Here’s a few tips to help you stay ‘cyber-safe’ at home over the holidays.
Watch out for fake websites
It’s very easy for cyber-criminals to create a spoofed website that looks like an official retailer and then offer ‘unbelievable’ deals. Once a payment is made you may receive inferior products, and that’s if they arrive at all. Remember to always check the URL of the website and look out for domain names that end in .net or .org.
Pay by credit card
Credit cards provide protection if things go wrong with a purchase. If the goods don’t show up or are faulty, and cost more than £100, Section 75 of the Consumer Rights Act means you can claim the money back. For goods under £100, or payments made by debit card, you can ask your bank to recover the money through “chargeback”. Always be suspicious if a website asks you to make a bank transfer instead of paying by card.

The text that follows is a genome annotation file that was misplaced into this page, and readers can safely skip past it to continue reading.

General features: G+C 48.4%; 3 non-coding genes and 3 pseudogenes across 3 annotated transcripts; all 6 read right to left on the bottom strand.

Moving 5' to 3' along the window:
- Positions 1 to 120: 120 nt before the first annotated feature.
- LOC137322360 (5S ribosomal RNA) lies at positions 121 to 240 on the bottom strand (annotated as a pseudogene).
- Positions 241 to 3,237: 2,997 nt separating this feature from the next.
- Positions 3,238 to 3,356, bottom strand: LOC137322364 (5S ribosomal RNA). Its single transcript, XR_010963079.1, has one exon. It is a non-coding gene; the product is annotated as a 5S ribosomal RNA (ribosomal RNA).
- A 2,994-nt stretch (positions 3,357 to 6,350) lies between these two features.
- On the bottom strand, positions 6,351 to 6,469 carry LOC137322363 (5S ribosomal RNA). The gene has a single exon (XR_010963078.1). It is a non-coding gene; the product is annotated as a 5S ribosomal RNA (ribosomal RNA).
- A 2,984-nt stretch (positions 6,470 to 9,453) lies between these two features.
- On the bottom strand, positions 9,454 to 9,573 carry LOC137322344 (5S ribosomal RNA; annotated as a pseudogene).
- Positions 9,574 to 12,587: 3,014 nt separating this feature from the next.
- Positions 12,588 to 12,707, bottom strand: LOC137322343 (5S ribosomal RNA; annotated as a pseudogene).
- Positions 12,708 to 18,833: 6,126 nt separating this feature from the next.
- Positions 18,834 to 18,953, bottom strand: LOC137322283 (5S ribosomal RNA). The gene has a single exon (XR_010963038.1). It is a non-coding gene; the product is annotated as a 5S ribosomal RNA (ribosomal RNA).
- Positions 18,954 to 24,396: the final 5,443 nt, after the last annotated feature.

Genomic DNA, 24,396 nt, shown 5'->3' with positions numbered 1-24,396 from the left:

Make sure the site is secure
Check for ‘https’ at the start of the website URL. The ‘s’ stands for secure. Look for a padlock on the left of the browser. If the padlock is on the page itself this is probably a spoofed website.
Beware of phishing emails
Phishing messages are designed to appear from trusted organisations such as your bank or HMRC, or familiar retailers like Apple, Tesco and Argos. They aim to trick you into revealing personal details. The emails usually contain links which when clicked download malicious software or take you through to a spoofed website where your personal details are requested.
Over the Christmas holidays, be very wary of emails from retailers offering deals or cash prizes. Check the email address and don’t click on any links embedded in the message. Even an “unsubscribe” link could be malicious.
Don’t trust Whatsapp messages offering gift cards
Whatsapp users have reported receiving messages offering Topshop and Sainsbury’s gift cards that appear to be sent from a phone contact. The link takes you through to an official looking site which requests personal details.